Nokia updates Lumia Storage Check Beta, allows map data to be stored on SD cards [Updated]

Storage Check has been available on Nokia Windows Phones for a few weeks now, bundled with a firmware update. The app enables consumers to check exactly what's stored on the phone and manage the data accordingly. The company has already updated Storage Check and it's currently listed over on its Beta Labs website. This is to help the team squash bugs and solve issues consumers have experienced attempting to use the app.

So what's new in this version of Storage Check? According to product page on the Beta Labs website, it's now possible to store offline maps on an SD card. That's an extremely useful feature as smartphones (rather unfortunately) don't come with 1TB storage drives. Should you be having trouble with "Other Storage", you may want to check out this option once this version of Storage Check is released to the public.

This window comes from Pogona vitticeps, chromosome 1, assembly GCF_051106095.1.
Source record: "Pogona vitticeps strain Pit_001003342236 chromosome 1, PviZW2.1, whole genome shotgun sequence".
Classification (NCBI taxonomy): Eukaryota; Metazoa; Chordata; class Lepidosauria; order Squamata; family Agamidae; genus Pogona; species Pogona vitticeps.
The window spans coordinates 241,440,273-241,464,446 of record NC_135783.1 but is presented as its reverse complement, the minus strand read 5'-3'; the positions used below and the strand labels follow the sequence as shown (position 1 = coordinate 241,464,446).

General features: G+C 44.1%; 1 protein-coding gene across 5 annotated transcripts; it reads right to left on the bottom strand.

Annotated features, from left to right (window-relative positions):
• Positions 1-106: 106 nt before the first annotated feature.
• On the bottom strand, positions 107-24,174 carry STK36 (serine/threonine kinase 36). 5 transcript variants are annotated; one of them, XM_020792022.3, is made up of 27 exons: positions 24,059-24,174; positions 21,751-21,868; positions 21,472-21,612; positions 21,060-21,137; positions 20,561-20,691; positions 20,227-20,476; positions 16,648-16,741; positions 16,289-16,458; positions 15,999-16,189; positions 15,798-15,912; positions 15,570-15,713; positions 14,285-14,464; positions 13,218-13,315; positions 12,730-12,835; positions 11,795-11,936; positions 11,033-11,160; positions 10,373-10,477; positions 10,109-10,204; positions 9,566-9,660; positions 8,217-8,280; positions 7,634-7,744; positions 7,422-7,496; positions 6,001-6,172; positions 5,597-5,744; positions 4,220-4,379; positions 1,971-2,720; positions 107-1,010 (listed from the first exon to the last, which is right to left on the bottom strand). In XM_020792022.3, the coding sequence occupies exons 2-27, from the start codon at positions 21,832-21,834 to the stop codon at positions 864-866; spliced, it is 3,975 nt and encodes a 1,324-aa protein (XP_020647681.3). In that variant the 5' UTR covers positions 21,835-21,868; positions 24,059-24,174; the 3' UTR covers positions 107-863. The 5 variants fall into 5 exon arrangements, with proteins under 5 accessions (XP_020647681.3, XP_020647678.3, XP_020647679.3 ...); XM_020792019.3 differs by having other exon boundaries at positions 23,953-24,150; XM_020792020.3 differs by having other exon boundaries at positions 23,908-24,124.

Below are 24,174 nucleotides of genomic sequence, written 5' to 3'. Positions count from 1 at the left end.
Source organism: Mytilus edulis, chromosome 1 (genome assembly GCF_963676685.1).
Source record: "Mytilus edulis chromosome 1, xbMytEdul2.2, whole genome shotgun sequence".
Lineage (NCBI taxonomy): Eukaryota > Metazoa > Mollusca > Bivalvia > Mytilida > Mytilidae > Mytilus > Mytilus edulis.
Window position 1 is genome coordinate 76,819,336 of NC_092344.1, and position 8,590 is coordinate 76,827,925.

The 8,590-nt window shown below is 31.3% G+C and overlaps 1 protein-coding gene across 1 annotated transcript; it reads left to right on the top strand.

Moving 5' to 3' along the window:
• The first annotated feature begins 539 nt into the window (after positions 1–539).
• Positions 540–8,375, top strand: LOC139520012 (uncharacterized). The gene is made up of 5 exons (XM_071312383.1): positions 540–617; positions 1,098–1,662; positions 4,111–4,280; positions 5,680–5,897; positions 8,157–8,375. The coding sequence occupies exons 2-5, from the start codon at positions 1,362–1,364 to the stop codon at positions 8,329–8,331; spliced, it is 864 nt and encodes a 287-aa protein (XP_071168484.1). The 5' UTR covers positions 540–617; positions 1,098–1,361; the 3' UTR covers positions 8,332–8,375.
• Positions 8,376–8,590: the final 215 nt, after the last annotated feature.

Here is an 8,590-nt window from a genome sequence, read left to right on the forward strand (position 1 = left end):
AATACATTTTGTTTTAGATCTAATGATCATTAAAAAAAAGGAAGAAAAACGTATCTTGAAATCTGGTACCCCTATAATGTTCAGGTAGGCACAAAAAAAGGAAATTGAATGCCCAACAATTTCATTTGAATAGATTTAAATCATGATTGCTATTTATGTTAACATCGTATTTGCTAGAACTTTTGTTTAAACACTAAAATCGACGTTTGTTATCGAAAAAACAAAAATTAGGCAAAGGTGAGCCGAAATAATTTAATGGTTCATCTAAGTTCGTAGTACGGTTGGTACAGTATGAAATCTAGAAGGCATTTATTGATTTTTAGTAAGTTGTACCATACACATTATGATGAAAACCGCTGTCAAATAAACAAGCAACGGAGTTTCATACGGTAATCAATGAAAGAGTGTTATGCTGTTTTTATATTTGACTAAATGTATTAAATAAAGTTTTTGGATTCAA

Here's a quick look at the Storage Check app that's currently available for Lumia Windows Phones (not the beta version):

Be sure to head on over to the Nokia Beta Labs to try out the beta version and look up more information. If you're having trouble with the version in the "Settings" on your Lumia Windows Phone, it's recommended you try out this beta.

Update: Adding the Store link for the Beta of Storage Check, though users may need to register to download. You can find it in the Store here or scan the QR tag below.

Update 2: It looks like the beta version with the map manager has not been uploaded to the Store yet, as only version 1.0 from April 15th is available.

Update 3: Nokia has now updated the beta version on the store. Be sure to check out the standalone beta app (use the store link or QR code below) for the latest features.

Source: Nokia Beta Labs, Windows Phone Store, via: WPSauce

Rich Edmonds
Senior Editor, PC Build

Rich Edmonds was formerly a Senior Editor of PC hardware at Windows Central, covering everything related to PC components and NAS. He's been involved in technology for more than a decade and knows a thing or two about the magic inside a PC chassis. You can follow him on Twitter at @RichEdmonds.